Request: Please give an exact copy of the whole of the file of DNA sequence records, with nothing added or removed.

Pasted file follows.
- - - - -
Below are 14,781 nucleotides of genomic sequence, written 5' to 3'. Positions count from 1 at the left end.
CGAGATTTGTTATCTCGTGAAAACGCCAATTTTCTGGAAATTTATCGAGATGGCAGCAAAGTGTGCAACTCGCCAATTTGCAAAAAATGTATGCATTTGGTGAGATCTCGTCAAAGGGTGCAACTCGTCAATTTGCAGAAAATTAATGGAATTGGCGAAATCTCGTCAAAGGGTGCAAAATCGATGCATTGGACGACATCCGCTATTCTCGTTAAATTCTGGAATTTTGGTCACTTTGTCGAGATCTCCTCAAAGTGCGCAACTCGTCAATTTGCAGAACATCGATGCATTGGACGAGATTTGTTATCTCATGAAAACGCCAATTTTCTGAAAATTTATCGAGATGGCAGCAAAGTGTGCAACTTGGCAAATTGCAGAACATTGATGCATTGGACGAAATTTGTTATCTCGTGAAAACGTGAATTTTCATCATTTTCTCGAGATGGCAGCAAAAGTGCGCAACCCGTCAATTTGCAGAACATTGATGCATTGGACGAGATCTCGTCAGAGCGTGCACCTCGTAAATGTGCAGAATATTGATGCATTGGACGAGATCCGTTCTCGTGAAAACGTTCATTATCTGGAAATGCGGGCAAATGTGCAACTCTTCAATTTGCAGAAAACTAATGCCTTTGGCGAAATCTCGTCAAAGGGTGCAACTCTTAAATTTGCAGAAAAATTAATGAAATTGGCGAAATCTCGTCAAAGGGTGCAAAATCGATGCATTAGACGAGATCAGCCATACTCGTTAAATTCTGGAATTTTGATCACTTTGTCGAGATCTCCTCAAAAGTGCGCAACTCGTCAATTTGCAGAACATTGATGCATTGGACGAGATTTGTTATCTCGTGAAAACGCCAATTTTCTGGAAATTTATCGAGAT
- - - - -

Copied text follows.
Below are 14,781 nucleotides of genomic sequence, written 5' to 3'. Positions count from 1 at the left end.
CGAGATTTGTTATCTCGTGAAAACGCCAATTTTCTGGAAATTTATCGAGATGGCAGCAAAGTGTGCAACTCGCCAATTTGCAAAAAATGTATGCATTTGGTGAGATCTCGTCAAAGGGTGCAACTCGTCAATTTGCAGAAAATTAATGGAATTGGCGAAATCTCGTCAAAGGGTGCAAAATCGATGCATTGGACGACATCCGCTATTCTCGTTAAATTCTGGAATTTTGGTCACTTTGTCGAGATCTCCTCAAAGTGCGCAACTCGTCAATTTGCAGAACATCGATGCATTGGACGAGATTTGTTATCTCATGAAAACGCCAATTTTCTGAAAATTTATCGAGATGGCAGCAAAGTGTGCAACTTGGCAAATTGCAGAACATTGATGCATTGGACGAAATTTGTTATCTCGTGAAAACGTGAATTTTCATCATTTTCTCGAGATGGCAGCAAAAGTGCGCAACCCGTCAATTTGCAGAACATTGATGCATTGGACGAGATCTCGTCAGAGCGTGCACCTCGTAAATGTGCAGAATATTGATGCATTGGACGAGATCCGTTCTCGTGAAAACGTTCATTATCTGGAAATGCGGGCAAATGTGCAACTCTTCAATTTGCAGAAAACTAATGCCTTTGGCGAAATCTCGTCAAAGGGTGCAACTCTTAAATTTGCAGAAAAATTAATGAAATTGGCGAAATCTCGTCAAAGGGTGCAAAATCGATGCATTAGACGAGATCAGCCATACTCGTTAAATTCTGGAATTTTGATCACTTTGTCGAGATCTCCTCAAAAGTGCGCAACTCGTCAATTTGCAGAACATTGATGCATTGGACGAGATTTGTTATCTCGTGAAAACGCCAATTTTCTGGAAATTTATCGAGAT